Following the success of the Little Book of Algorithms - Over 20,000 downloads and hundreds sold worldwide, I'm pleased to announce version 2.0. The publishing model will stay the same, the digital PDF will be available free of charge (See bottom of post). For those who want to support me by buying a hassle-free printed physical paperback, you can do so on Amazon or directly here.
What's new in version 2.0?
Teaching, like software development and learning is about refinement. In this new version there are two key changes.
Firstly, challenges now directly follow each relevant skill. This reflects the structure of most mathematics textbooks and workbooks. It means there’s less time and effort spent flicking backwards and forwards.
Secondly, there are a greater number and range of challenges because you will become a better programmer and computer scientist by solving a greater number and range of problems.
While answers remain in the back of the book, I have also started creating walkthrough video solutions to some of the more complex challenges. These are available on Youtube here.
The Little Book of Algorithms 2.0 concisely presents 18 problems which computer science students will commonly encounter. These problems are solved efficiently using programs written using Python. However, reading these programs is not enough, so this new version of the book now comes with 48 challenges so that you can apply what you have learnt in various ways:
Writing your own programs
Solving Parson’s puzzles
This range of exercises will help you to become more fluent in Python and ensure that you are comfortable with any question format in a programming exam.
After finishing this book, you should feel more familiar with:
While loops and For loops
Concatenating different data types
Using procedures and functions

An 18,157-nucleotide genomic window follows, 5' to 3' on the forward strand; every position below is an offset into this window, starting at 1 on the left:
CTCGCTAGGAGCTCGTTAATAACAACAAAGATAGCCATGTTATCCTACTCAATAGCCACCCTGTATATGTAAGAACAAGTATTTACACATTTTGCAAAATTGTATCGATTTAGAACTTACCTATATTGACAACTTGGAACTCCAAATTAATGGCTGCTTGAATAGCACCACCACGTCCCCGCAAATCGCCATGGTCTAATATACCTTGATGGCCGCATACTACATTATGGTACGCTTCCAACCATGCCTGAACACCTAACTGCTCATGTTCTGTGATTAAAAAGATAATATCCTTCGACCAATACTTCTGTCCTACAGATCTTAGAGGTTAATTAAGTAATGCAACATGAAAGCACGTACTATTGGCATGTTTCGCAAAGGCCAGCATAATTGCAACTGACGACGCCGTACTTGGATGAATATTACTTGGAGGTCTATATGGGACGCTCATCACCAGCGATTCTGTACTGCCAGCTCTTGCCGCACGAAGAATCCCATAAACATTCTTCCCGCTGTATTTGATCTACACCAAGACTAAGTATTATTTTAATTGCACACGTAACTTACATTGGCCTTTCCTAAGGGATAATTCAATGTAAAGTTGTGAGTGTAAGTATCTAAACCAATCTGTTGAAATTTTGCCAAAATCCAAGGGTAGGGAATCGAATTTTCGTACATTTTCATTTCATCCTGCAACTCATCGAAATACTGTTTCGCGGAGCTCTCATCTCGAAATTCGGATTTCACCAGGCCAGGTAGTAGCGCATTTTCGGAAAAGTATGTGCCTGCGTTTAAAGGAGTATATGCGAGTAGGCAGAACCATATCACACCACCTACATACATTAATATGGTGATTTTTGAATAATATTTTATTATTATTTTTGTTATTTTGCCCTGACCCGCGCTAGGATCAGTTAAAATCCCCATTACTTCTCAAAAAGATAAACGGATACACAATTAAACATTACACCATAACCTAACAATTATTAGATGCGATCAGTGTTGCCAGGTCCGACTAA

Working with 1D and 2D lists and arrays
File reading and writing
This book will show you how to write better Python programs and will expose you to the key skills that are required to do well in any secondary school programming assignment or exam.
I wish you the very best on your learning journey.
Free version: Here
Pre-printed paperbacks: Amazon
During the lockdown, I have received a few emails from
teachers about what we can do to keep abreast of curriculum changes and also
develop our subject knowledge, and pedagogical content knowledge. Here are my
General pedagogy, teaching and learning:
Dylan Wiliam’s latest videos offer some input and then a
discussion point which you can have with yourself, an online community or your
ResearchED have had some incredible speakers. Take your pick
from Daniel Willingham, Becky Allen, Sam Sims, Nick Rose, Daisy Christodoulou,
John Sweller, John Hattie, Dylan Wiliam, Pedro De Bruyckere and more: LINK
I'm a big fan of the Teach Like a Champion blog as it discusses techniques in written form and then shows a relevant video. The current posts reflect on remote teaching and the previous posts are based on the classroom and sports coaching: LINK
Tom Sherrington’s Kitchen pedagogy series. This series focusses on research-informed ideas: LINK
As mentioned in my last post, we are essentially
communicators and public speakers. One of my favourite videos for how to
engage and speak publicly:
GCSE Computer Science
There are new specification changes from Sept 2020. OCR have
launched their new GCSE Computer Science course J277 and Paul Long has
discussed the changes on this excellent post. A summary of the key differences
are on the last page: LINK
As the spec changes are quite minor, I still recommend
Computer Science Tutor’s tutorial series: LINK
Craig N Dave have also updated their video series for J277: LINK
Mr Weir has a great presentation style which I enjoy: LINK
Technocamps have a range of “activity packs” mainly aimed at
KS3 and KS4 and they are great for teachers too: LINK
Isaac Computer Science launched their full content this
week. There are lots of mini exercises and the explanations are clear and
concise. All the material is written by current or former A-Level Computer
Science teachers who I respect.
I have been very fortunate to have had the opportunity to
observe hundreds of lessons and work directly with mentoring and supporting
more than 30 Newly/Recently Qualified Teachers. I also base my reflection on
the incredible books that have been recommended to me as well as my own
experience teaching over 8000 lessons in 5 different schools over 14 years.